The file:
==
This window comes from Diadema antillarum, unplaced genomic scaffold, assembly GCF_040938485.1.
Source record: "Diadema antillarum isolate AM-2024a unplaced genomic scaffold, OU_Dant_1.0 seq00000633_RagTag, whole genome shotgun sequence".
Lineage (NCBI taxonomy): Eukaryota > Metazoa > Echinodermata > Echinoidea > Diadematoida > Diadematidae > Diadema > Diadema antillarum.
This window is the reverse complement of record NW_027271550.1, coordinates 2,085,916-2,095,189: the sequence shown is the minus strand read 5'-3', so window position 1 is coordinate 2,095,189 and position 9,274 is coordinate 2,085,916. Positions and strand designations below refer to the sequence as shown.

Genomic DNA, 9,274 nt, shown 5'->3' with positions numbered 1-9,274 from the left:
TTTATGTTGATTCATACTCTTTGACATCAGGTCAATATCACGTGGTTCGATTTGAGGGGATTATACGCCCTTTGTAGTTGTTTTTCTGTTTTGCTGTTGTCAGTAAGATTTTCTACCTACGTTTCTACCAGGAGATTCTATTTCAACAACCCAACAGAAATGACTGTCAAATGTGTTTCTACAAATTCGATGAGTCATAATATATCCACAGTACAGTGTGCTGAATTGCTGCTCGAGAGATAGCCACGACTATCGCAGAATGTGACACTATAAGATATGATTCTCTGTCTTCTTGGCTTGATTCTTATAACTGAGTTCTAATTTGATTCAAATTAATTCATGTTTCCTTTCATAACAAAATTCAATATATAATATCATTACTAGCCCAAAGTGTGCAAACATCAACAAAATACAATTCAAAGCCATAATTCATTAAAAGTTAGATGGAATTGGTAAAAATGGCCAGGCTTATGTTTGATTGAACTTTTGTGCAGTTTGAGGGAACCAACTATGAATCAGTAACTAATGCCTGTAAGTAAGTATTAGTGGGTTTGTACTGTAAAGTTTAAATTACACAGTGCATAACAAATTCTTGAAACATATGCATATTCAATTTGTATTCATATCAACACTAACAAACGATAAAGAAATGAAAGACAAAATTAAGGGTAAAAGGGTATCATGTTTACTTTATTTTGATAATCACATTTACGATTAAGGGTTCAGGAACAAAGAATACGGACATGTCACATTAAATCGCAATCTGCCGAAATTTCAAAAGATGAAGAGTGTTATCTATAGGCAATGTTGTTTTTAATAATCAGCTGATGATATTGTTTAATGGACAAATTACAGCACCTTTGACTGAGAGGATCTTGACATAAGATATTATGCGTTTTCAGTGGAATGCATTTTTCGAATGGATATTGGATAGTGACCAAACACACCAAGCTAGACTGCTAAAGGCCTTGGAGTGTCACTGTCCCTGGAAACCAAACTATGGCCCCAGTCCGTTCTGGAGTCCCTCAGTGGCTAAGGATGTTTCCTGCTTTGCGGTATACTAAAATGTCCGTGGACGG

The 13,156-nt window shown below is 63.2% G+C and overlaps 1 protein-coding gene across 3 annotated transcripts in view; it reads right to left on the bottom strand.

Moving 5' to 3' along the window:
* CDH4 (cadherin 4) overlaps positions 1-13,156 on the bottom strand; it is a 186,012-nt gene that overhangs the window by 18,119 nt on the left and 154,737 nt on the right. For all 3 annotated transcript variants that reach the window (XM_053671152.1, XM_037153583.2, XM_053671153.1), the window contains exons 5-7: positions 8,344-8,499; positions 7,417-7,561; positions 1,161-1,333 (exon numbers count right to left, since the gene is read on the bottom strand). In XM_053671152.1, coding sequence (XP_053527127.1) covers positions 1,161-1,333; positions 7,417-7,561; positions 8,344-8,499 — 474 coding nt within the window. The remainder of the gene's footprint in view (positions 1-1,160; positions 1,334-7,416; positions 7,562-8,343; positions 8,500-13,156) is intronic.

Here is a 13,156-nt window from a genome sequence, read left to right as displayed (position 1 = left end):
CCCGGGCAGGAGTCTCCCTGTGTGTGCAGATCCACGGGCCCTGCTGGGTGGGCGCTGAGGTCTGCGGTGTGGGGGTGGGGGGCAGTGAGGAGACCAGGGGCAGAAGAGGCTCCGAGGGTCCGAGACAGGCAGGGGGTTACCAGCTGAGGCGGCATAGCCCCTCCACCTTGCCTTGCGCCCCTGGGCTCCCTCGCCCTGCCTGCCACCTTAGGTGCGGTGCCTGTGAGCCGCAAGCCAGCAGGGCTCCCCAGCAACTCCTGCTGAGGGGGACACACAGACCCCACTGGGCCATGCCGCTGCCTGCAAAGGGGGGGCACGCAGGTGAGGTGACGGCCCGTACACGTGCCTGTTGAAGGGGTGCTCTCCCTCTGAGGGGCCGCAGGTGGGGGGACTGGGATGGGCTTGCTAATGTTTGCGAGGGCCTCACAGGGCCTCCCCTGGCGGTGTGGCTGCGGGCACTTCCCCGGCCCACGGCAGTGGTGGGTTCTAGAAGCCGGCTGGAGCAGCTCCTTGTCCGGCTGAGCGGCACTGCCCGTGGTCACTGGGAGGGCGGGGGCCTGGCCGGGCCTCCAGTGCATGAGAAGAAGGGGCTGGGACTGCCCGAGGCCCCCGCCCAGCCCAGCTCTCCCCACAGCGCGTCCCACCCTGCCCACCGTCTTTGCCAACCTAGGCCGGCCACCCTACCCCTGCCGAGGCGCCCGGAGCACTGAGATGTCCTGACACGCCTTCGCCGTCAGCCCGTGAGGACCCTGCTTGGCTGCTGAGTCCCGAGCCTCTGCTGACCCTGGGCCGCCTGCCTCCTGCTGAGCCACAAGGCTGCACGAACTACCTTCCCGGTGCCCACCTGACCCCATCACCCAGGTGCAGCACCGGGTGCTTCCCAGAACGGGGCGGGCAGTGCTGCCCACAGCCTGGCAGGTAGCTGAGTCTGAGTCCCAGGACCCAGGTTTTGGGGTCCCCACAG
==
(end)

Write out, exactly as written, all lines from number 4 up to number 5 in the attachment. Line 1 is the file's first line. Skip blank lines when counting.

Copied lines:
This window is the reverse complement of record NW_027271550.1, coordinates 2,085,916-2,095,189: the sequence shown is the minus strand read 5'-3', so window position 1 is coordinate 2,095,189 and position 9,274 is coordinate 2,085,916. Positions and strand designations below refer to the sequence as shown.

Genomic DNA, 9,274 nt, shown 5'->3' with positions numbered 1-9,274 from the left: